Sex and the City 2 (2010)
146 min., rated R.
Grade: B -
Once upon a time, there were four city girls, Carrie, Miranda, Charlotte, and Samantha, who liked to shop and sip down cocktails. In the inquisitive nature of Carrie Bradshaw pecking away on her laptop, no one can help but wonder, is the exuberant and extravagant "Sex and the City 2" a match for the show or its first film adaptation, like a scrunchie should match a pair of leg warmers? And why yes, Cinderella, the shoe fits ... for the most part, coming as close to the original HBO show's tartly funny, raunchy spirit and down-to-earth honesty as you'll find.
This indefensible but fabulously entertaining sequel is going to please its large female fanbase, no matter what, as a reunion event for girlfriends to rush out to theaters in their stilettos and sneak in their Cosmopolitans. Anyone looking for a piece of grand summer escapism will get their bucks' worth for another behemoth 2 ½ hours (!) spent in the company of these four soul mates, even if stretches of it could've been liposuctioned.
It's been two years later in the city and Carrie and Big (Chris Noth) are Mr. and Mrs. Married, about to lose their “sparkle” because the hubby wants to get take-out, take “2-day breaks” from each other, and watch old black-and-white movies on their new flat screen in bed. As for her BFFs, they're dealing with a hellish boss (Cynthia Nixon's Miranda); stressed raising two children (Kristin Davis's Charlotte); and fighting cougar menopause with the help of vitamins and facial creams (Kim Cattrall's Samantha). And what do these gal pals do to solve their middle-aged problems? Well, hello lover, they go on an all-expense-paid trip, of course, to Abu Dhabi (filmed in Morocco) and shake things up! Cue the "camel toe" and "Lawrence of My Labia" jokes.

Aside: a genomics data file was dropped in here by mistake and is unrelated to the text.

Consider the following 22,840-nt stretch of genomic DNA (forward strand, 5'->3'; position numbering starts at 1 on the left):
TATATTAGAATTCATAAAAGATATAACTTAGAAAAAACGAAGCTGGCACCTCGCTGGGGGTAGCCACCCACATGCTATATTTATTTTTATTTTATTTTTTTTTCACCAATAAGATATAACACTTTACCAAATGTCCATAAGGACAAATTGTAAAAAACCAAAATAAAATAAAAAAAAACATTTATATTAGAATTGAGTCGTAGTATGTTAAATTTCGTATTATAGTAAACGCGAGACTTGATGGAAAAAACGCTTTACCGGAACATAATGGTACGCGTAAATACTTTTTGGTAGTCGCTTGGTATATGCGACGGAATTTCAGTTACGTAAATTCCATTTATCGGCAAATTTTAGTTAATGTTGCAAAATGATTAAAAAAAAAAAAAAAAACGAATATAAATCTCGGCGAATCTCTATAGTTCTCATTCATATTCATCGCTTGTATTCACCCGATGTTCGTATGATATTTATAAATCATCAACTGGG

Like an indulgent vacation, "Sex and the City 2" is pure glitz and glamour, a big, broadly played wish-fulfillment fantasy about four obscenely rich, superficial but likable women that still has its pleasures, even if it's too much and too long. Though Parker is and will always be Carrie Bradshaw, the character begins as a more spoiled, whiny, self-involved shadow of her former self with “woe is me” syndrome. Played by Davis, Charlotte is constantly checking for cell-phone service in the desert (an annoyingly weathered cliché by now), but she has a sad, authentic individual moment in tears that makes up for making her look like a screechy caricature. She also shares a funny, tender chichat with Nixon about parenting over drinks. Luckily, Cattrall is hilariously uninhibited as ever, getting a lot more laugh-out-loud Samantha-isms and libidinous sex.
Writer-director Michael Patrick King gives us more dramatic crises and comic episodes, like Carrie seeing her former love Aidan (John Corbett) in (where else?) Abu Dhabi and Charlotte dealing with a sexy Scottish nanny (Alice Eve) who doesn't wear a bra. We get a quick montage of the foursome back in the '80s Reagan era that's as campy as it is amusing. Liza Minnelli giving a good-sport cameo, as she officiates the ceremony and then sings Beyonce's “Single Ladies (Put A Ring On It)” and dances in black sequins at Stanford and Anthony's Big Fat Gay Wedding, is good fun. The Abu Dhabi half is long with uneven spots and much too muchness, but it's more sustained than the Mexico sequence of the first movie.
An over-the-top escape sequence is more "Charlie's Angels," and the film is getting a lot of flak for offending the Middle East and for all the conspicuous consumption in a bad economic time, but that's only if you'll be taking a "Sex and the City" movie as seriously as real life. Believe it or not, those burka-clad women also enjoy fashion and read Suzanne Sommers even if they're not from the city! In its final analysis: while not as good as some of the funnier episodes in the series or its 2008 big-screen predecessor, there's plenty here for "Sex and the City"-philes.